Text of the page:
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Julia Onken, Bernhard Meyer, and Peter Vajkoczy

OBJECTIVE

Cervical artificial disc replacement (C-ADR) is a widely used procedure with low risk at implantation. Few cases have been reported about the surgical techniques of C-ADR revision. The authors describe their surgical experience with the explantation of a Galileo C-ADR.

METHODS

Revision surgery was performed in a 58-year-old patient. Patient positioning and surgical opening techniques were performed as appropriate for anterior cervical decompression.

RESULTS

Revision surgery via the initial anterior approach was successful following an atraumatic removal of the implant. Fusion of the C5–6 segment was performed without complications.

CONCLUSIONS

In general, the authors observed recurrent nerve palsy and malpositioning of the revised implant in C-ADR revision surgery. Problems with implant removal did not occur because the fusion rate was low due to the short time between initial surgery and C-ADR revision surgery.

The video can be found here: https://youtu.be/32CUEDquinc.

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Julia Onken, Kathrin Obermüller, Franziska Staub-Bartelt, Bernhard Meyer, Peter Vajkoczy, and Maria Wostrack

OBJECTIVE

Spinal meningiomas (sMNGs) are relatively rare in comparison to intracranial MNGs. sMNGs localized anterior to the denticulate ligament (aMNGs) represent a surgically challenging subgroup. A high perioperative complication rate due to the need for complex surgical approaches has been described. In the present study, the authors report on their surgical experience that involves two institutions in which 207 patients underwent surgery for sMNGs. Special focus was placed on patients with aMNGs that were treated via a unilateral posterior approach (ULPA).

METHODS

Between 2005 and 2017, 207 patients underwent resection of sMNGs at one of two institutions. The following characteristics were assessed: tumor size and localization, surgical approach, duration of surgery, grade of resection, peri- and postoperative complication rates, and neurological outcome. Data were compared between the subgroups of patients according to the lesion’s relationship to the denticulate ligament and to surgical approach.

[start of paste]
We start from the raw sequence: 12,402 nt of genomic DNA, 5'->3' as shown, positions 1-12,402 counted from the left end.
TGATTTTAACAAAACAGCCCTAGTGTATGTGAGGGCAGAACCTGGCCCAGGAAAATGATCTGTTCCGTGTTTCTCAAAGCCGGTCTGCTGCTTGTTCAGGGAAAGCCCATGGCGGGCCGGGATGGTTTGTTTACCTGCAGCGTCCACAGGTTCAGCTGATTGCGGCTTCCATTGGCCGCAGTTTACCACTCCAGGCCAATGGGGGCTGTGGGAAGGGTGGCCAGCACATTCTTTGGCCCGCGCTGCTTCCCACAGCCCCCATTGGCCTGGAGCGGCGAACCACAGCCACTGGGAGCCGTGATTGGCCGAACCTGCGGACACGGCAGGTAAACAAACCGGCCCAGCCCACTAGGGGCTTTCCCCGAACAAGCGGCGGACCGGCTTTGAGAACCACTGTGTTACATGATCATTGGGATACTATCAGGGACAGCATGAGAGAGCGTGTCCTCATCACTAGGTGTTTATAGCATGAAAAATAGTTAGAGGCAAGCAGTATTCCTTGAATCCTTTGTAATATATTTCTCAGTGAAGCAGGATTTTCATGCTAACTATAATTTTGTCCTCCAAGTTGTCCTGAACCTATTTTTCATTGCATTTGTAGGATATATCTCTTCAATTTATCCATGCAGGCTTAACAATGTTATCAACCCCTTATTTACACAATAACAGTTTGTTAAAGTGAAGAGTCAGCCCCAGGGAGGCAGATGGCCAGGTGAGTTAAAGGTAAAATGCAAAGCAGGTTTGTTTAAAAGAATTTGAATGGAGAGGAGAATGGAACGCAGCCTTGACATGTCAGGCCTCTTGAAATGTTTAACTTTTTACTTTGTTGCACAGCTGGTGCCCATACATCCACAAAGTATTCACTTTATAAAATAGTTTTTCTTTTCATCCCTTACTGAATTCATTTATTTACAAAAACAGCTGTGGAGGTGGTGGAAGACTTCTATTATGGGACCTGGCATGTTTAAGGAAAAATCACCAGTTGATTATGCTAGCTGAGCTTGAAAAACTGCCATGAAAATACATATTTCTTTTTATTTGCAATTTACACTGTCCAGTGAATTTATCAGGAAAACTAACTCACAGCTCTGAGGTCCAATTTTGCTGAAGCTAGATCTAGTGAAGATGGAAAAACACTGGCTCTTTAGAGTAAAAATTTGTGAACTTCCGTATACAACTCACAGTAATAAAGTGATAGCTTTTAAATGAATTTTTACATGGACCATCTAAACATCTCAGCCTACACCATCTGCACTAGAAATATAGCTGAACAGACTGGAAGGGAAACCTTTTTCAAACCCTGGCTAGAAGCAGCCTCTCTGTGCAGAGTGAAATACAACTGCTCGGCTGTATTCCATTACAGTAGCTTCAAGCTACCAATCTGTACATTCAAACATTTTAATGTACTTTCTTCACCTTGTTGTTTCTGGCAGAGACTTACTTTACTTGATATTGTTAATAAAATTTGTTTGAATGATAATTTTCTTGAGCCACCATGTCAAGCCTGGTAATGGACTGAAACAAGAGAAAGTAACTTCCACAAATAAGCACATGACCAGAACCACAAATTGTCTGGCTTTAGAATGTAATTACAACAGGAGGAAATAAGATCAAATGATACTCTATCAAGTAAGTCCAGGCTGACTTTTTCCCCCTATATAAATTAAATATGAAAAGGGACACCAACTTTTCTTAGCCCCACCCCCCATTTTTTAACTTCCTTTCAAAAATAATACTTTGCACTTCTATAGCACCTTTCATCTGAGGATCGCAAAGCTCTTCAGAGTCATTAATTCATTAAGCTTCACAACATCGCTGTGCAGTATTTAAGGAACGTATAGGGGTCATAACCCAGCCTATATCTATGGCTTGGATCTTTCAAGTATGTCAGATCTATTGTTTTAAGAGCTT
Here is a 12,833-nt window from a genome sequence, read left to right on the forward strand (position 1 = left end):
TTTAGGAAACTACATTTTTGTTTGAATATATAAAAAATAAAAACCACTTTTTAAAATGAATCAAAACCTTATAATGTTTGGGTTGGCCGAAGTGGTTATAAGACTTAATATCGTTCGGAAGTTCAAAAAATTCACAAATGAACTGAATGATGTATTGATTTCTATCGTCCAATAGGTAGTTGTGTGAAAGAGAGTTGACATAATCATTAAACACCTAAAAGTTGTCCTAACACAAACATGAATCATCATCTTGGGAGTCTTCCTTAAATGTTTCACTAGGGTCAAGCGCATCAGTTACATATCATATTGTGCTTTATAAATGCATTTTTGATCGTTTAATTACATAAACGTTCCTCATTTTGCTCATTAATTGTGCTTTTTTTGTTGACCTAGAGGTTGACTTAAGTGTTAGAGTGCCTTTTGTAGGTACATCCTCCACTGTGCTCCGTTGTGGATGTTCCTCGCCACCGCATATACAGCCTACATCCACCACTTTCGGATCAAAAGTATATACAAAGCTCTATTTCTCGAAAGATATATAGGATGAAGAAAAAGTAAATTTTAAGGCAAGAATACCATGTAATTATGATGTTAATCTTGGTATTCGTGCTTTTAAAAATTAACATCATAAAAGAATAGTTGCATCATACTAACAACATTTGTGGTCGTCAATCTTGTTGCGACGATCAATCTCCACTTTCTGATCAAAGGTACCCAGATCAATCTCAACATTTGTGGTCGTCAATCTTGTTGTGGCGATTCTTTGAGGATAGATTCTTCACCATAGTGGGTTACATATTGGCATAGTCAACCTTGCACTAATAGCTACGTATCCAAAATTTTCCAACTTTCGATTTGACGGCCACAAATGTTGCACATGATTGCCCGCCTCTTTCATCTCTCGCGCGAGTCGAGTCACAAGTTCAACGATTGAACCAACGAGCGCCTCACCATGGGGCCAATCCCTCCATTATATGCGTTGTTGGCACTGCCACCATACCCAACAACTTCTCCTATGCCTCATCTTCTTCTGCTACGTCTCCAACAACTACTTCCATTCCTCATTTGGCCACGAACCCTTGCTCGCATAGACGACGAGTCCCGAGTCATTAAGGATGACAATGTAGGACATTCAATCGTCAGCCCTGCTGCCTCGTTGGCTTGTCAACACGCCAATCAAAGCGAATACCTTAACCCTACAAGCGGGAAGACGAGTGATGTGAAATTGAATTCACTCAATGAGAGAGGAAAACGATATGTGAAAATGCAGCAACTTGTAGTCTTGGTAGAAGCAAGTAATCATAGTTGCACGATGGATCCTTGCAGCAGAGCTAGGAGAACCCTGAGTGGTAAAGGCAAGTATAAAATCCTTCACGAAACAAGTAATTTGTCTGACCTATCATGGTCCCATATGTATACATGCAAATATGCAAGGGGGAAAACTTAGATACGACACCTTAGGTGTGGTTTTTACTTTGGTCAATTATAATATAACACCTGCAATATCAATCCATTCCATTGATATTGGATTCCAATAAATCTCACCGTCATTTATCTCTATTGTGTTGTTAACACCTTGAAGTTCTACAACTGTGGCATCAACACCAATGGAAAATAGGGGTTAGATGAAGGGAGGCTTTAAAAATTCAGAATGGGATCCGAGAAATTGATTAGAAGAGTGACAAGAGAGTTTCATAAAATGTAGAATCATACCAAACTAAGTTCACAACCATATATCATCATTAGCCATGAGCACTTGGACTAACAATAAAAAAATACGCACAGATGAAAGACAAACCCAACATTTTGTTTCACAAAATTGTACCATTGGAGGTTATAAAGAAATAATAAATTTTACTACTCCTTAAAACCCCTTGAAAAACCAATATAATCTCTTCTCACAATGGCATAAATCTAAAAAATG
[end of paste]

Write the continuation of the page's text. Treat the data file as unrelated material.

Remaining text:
RESULTS

The authors identified 48 patients with aMNGs, 86 patients with lateral MNGs, and 76 patients with posterior MNGs (pMNGs). Overall, 66.6% of aMNGs and 64% of pMNGs were reached via a ULPA. aMNGs that were approached via a ULPA showed reduced duration of surgery (131 vs 224 minutes, p < 0.0001) and had surgical complication rates and neurological outcomes comparable to those of lesions that were approached via a bilateral approach. No significant differences in complication rate, outcomes, and extent of resection were seen between aMNGs and pMNGs.

CONCLUSIONS

The duration of surgery, extent of resection, and outcomes are comparable between aMNGs and pMNGs when removed via a ULPA. Thus, ULPA represents a safe route to achieve a gross-total resection, even in cases of aMNG.

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Maria Wostrack, Florian Ringel, Sven O. Eicker, Max Jägersberg, Karl Schaller, Johannes Kerschbaumer, Claudius Thomé, Ehab Shiban, Michael Stoffel, Benjamin Friedrich, Victoria Kehl, Peter Vajkoczy, Bernhard Meyer, and Julia Onken

OBJECTIVE

Spinal ependymomas are rare glial neoplasms. Because their incidence is low, only a few larger studies have investigated this condition. There are no clear data concerning prognosis and therapy. The aim of the study was to describe the natural history, perioperative clinical course, and local tumor control of adult patients with spinal ependymomas who were surgically treated under modern treatment standards.